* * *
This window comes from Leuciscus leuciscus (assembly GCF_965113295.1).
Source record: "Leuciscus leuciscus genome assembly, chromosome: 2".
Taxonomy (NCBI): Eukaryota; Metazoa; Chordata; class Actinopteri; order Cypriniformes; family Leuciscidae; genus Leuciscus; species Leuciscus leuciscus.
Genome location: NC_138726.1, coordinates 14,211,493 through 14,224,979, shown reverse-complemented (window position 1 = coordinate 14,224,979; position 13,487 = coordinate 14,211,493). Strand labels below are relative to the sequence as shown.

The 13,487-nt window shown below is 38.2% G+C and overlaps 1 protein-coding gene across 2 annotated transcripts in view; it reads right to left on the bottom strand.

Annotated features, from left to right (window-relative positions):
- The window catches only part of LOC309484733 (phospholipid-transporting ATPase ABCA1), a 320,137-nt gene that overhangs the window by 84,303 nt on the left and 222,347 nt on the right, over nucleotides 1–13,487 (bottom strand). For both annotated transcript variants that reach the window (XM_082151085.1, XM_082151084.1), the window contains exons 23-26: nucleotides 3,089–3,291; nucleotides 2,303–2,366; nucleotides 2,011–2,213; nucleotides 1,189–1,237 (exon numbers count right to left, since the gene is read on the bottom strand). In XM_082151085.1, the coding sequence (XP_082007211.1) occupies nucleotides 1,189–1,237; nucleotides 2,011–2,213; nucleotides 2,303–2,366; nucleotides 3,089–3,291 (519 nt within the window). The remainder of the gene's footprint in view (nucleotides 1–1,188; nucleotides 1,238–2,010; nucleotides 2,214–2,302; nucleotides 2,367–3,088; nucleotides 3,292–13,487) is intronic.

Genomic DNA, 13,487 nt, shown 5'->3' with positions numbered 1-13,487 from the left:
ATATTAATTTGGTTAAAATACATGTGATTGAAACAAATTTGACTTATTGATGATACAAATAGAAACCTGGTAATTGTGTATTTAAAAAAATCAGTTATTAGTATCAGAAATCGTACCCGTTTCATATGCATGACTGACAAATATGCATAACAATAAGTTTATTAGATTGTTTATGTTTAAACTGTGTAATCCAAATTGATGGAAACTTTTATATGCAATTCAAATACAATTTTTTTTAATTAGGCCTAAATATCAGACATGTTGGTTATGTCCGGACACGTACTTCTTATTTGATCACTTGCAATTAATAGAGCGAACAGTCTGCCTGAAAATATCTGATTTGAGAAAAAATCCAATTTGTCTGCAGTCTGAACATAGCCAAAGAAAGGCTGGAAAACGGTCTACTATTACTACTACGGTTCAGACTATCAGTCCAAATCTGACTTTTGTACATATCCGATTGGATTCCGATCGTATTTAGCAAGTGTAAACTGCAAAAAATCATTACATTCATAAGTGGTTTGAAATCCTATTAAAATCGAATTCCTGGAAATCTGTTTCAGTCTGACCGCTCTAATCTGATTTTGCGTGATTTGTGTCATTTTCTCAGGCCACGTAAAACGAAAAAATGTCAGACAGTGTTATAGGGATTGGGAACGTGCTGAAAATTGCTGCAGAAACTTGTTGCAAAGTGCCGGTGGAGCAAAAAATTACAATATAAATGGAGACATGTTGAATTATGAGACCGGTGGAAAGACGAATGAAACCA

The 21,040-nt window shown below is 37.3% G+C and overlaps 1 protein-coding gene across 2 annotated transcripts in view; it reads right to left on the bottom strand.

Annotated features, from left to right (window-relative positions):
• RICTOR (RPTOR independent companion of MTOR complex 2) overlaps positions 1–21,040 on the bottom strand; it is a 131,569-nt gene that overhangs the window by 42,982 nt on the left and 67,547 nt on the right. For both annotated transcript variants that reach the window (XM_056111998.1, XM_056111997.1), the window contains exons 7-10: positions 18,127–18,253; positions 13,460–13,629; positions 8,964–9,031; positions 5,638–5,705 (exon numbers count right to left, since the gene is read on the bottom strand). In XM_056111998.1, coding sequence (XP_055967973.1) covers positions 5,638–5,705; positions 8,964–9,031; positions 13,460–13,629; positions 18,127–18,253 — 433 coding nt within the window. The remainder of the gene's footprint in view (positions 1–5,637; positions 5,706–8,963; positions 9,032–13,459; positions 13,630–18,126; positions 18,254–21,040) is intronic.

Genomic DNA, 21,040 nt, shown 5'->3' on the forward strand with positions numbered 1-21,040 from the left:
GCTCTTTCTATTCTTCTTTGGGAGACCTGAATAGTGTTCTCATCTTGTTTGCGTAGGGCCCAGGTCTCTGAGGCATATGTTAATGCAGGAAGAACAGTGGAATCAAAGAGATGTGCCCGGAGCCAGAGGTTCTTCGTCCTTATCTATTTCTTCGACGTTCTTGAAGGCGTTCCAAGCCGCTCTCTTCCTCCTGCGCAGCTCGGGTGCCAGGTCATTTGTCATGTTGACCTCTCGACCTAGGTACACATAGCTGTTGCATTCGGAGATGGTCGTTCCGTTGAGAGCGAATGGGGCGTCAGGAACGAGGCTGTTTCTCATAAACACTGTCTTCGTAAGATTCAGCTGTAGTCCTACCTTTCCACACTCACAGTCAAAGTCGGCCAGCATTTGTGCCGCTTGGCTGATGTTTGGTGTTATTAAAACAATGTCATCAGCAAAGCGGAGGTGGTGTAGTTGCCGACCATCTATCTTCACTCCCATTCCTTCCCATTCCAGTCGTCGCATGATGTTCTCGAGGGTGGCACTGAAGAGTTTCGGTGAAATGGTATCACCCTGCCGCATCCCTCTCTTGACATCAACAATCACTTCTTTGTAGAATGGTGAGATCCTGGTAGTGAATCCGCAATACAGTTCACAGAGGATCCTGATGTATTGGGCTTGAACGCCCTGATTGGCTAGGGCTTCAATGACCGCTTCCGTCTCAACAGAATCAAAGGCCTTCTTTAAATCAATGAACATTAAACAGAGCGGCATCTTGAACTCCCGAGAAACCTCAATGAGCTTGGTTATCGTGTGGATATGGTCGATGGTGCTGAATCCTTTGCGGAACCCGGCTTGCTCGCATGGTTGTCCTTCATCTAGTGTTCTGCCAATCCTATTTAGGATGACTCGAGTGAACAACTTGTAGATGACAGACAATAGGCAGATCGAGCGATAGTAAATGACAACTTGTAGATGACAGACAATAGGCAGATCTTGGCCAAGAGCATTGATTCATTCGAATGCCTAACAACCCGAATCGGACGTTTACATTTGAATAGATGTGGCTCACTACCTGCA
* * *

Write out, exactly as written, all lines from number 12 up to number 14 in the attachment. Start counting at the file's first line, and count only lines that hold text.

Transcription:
• RICTOR (RPTOR independent companion of MTOR complex 2) overlaps positions 1–21,040 on the bottom strand; it is a 131,569-nt gene that overhangs the window by 42,982 nt on the left and 67,547 nt on the right. For both annotated transcript variants that reach the window (XM_056111998.1, XM_056111997.1), the window contains exons 7-10: positions 18,127–18,253; positions 13,460–13,629; positions 8,964–9,031; positions 5,638–5,705 (exon numbers count right to left, since the gene is read on the bottom strand). In XM_056111998.1, coding sequence (XP_055967973.1) covers positions 5,638–5,705; positions 8,964–9,031; positions 13,460–13,629; positions 18,127–18,253 — 433 coding nt within the window. The remainder of the gene's footprint in view (positions 1–5,637; positions 5,706–8,963; positions 9,032–13,459; positions 13,630–18,126; positions 18,254–21,040) is intronic.

Genomic DNA, 21,040 nt, shown 5'->3' on the forward strand with positions numbered 1-21,040 from the left:
GCTCTTTCTATTCTTCTTTGGGAGACCTGAATAGTGTTCTCATCTTGTTTGCGTAGGGCCCAGGTCTCTGAGGCATATGTTAATGCAGGAAGAACAGTGGAATCAAAGAGATGTGCCCGGAGCCAGAGGTTCTTCGTCCTTATCTATTTCTTCGACGTTCTTGAAGGCGTTCCAAGCCGCTCTCTTCCTCCTGCGCAGCTCGGGTGCCAGGTCATTTGTCATGTTGACCTCTCGACCTAGGTACACATAGCTGTTGCATTCGGAGATGGTCGTTCCGTTGAGAGCGAATGGGGCGTCAGGAACGAGGCTGTTTCTCATAAACACTGTCTTCGTAAGATTCAGCTGTAGTCCTACCTTTCCACACTCACAGTCAAAGTCGGCCAGCATTTGTGCCGCTTGGCTGATGTTTGGTGTTATTAAAACAATGTCATCAGCAAAGCGGAGGTGGTGTAGTTGCCGACCATCTATCTTCACTCCCATTCCTTCCCATTCCAGTCGTCGCATGATGTTCTCGAGGGTGGCACTGAAGAGTTTCGGTGAAATGGTATCACCCTGCCGCATCCCTCTCTTGACATCAACAATCACTTCTTTGTAGAATGGTGAGATCCTGGTAGTGAATCCGCAATACAGTTCACAGAGGATCCTGATGTATTGGGCTTGAACGCCCTGATTGGCTAGGGCTTCAATGACCGCTTCCGTCTCAACAGAATCAAAGGCCTTCTTTAAATCAATGAACATTAAACAGAGCGGCATCTTGAACTCCCGAGAAACCTCAATGAGCTTGGTTATCGTGTGGATATGGTCGATGGTGCTGAATCCTTTGCGGAACCCGGCTTGCTCGCATGGTTGTCCTTCATCTAGTGTTCTGCCAATCCTATTTAGGATGACTCGAGTGAACAACTTGTAGATGACAGACAATAGGCAGATCGAGCGATAGTAAATGACAACTTGTAGATGACAGACAATAGGCAGATCTTGGCCAAGAGCATTGATTCATTCGAATGCCTAACAACCCGAATCGGACGTTTACATTTGAATAGATGTGGCTCACTACCTGCA